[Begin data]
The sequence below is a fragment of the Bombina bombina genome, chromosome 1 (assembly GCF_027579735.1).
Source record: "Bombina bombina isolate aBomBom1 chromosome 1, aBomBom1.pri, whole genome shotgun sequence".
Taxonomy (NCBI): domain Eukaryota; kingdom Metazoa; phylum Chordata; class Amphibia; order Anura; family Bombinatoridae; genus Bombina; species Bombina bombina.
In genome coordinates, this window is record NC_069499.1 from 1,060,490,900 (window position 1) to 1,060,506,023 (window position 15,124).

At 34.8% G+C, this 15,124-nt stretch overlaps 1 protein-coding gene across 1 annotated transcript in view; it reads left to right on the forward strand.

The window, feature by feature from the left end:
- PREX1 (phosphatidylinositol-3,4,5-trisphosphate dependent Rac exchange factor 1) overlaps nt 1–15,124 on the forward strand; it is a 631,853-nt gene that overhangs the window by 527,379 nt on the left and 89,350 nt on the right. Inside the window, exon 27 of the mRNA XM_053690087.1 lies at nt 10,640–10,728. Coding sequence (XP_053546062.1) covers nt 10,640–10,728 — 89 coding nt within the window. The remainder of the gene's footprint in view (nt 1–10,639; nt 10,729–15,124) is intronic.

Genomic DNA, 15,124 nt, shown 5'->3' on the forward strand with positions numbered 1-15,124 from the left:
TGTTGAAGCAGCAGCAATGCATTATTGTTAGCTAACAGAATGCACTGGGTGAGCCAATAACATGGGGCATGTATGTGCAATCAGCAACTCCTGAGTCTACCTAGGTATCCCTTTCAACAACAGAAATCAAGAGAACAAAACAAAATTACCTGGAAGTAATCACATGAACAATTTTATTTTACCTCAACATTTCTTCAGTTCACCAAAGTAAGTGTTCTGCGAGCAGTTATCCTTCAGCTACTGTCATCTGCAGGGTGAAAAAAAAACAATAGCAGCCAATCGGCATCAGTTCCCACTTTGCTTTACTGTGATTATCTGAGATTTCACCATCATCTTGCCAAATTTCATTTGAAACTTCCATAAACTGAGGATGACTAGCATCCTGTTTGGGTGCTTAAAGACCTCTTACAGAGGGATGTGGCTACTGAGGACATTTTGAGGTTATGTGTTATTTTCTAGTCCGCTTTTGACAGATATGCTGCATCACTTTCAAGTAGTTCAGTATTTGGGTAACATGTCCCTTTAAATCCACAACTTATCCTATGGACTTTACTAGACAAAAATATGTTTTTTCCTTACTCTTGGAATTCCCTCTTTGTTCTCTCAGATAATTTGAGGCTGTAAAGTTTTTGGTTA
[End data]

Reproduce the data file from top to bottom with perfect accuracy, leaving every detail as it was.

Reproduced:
The sequence below is a fragment of the Bombina bombina genome, chromosome 1 (assembly GCF_027579735.1).
Source record: "Bombina bombina isolate aBomBom1 chromosome 1, aBomBom1.pri, whole genome shotgun sequence".
Taxonomy (NCBI): domain Eukaryota; kingdom Metazoa; phylum Chordata; class Amphibia; order Anura; family Bombinatoridae; genus Bombina; species Bombina bombina.
In genome coordinates, this window is record NC_069499.1 from 1,060,490,900 (window position 1) to 1,060,506,023 (window position 15,124).

At 34.8% G+C, this 15,124-nt stretch overlaps 1 protein-coding gene across 1 annotated transcript in view; it reads left to right on the forward strand.

The window, feature by feature from the left end:
- PREX1 (phosphatidylinositol-3,4,5-trisphosphate dependent Rac exchange factor 1) overlaps nt 1–15,124 on the forward strand; it is a 631,853-nt gene that overhangs the window by 527,379 nt on the left and 89,350 nt on the right. Inside the window, exon 27 of the mRNA XM_053690087.1 lies at nt 10,640–10,728. Coding sequence (XP_053546062.1) covers nt 10,640–10,728 — 89 coding nt within the window. The remainder of the gene's footprint in view (nt 1–10,639; nt 10,729–15,124) is intronic.

Genomic DNA, 15,124 nt, shown 5'->3' on the forward strand with positions numbered 1-15,124 from the left:
TGTTGAAGCAGCAGCAATGCATTATTGTTAGCTAACAGAATGCACTGGGTGAGCCAATAACATGGGGCATGTATGTGCAATCAGCAACTCCTGAGTCTACCTAGGTATCCCTTTCAACAACAGAAATCAAGAGAACAAAACAAAATTACCTGGAAGTAATCACATGAACAATTTTATTTTACCTCAACATTTCTTCAGTTCACCAAAGTAAGTGTTCTGCGAGCAGTTATCCTTCAGCTACTGTCATCTGCAGGGTGAAAAAAAAACAATAGCAGCCAATCGGCATCAGTTCCCACTTTGCTTTACTGTGATTATCTGAGATTTCACCATCATCTTGCCAAATTTCATTTGAAACTTCCATAAACTGAGGATGACTAGCATCCTGTTTGGGTGCTTAAAGACCTCTTACAGAGGGATGTGGCTACTGAGGACATTTTGAGGTTATGTGTTATTTTCTAGTCCGCTTTTGACAGATATGCTGCATCACTTTCAAGTAGTTCAGTATTTGGGTAACATGTCCCTTTAAATCCACAACTTATCCTATGGACTTTACTAGACAAAAATATGTTTTTTCCTTACTCTTGGAATTCCCTCTTTGTTCTCTCAGATAATTTGAGGCTGTAAAGTTTTTGGTTA